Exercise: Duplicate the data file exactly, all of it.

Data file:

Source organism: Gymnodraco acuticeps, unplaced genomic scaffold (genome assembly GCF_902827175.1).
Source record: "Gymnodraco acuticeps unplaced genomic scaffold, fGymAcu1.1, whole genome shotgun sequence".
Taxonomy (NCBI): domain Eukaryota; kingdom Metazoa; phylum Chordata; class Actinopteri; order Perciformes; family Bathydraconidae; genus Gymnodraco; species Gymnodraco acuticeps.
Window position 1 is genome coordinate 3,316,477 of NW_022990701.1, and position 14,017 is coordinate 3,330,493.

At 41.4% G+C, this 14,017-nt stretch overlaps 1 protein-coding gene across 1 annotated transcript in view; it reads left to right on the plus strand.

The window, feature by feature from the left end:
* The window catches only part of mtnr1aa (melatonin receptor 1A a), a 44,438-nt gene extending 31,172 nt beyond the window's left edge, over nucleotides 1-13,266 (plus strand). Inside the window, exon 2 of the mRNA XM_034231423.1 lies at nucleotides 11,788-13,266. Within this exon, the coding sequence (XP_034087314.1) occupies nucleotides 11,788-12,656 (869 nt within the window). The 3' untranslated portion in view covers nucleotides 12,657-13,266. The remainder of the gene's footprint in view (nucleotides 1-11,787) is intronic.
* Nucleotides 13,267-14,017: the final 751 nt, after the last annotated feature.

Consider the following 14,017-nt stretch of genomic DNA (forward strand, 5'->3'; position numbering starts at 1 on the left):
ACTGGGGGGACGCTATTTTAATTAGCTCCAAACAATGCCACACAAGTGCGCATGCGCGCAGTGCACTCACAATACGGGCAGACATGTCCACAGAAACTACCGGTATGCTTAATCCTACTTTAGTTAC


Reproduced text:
Source organism: Gymnodraco acuticeps, unplaced genomic scaffold (genome assembly GCF_902827175.1).
Source record: "Gymnodraco acuticeps unplaced genomic scaffold, fGymAcu1.1, whole genome shotgun sequence".
Taxonomy (NCBI): domain Eukaryota; kingdom Metazoa; phylum Chordata; class Actinopteri; order Perciformes; family Bathydraconidae; genus Gymnodraco; species Gymnodraco acuticeps.
Window position 1 is genome coordinate 3,316,477 of NW_022990701.1, and position 14,017 is coordinate 3,330,493.

At 41.4% G+C, this 14,017-nt stretch overlaps 1 protein-coding gene across 1 annotated transcript in view; it reads left to right on the plus strand.

The window, feature by feature from the left end:
* The window catches only part of mtnr1aa (melatonin receptor 1A a), a 44,438-nt gene extending 31,172 nt beyond the window's left edge, over nucleotides 1-13,266 (plus strand). Inside the window, exon 2 of the mRNA XM_034231423.1 lies at nucleotides 11,788-13,266. Within this exon, the coding sequence (XP_034087314.1) occupies nucleotides 11,788-12,656 (869 nt within the window). The 3' untranslated portion in view covers nucleotides 12,657-13,266. The remainder of the gene's footprint in view (nucleotides 1-11,787) is intronic.
* Nucleotides 13,267-14,017: the final 751 nt, after the last annotated feature.

Consider the following 14,017-nt stretch of genomic DNA (forward strand, 5'->3'; position numbering starts at 1 on the left):
ACTGGGGGGACGCTATTTTAATTAGCTCCAAACAATGCCACACAAGTGCGCATGCGCGCAGTGCACTCACAATACGGGCAGACATGTCCACAGAAACTACCGGTATGCTTAATCCTACTTTAGTTAC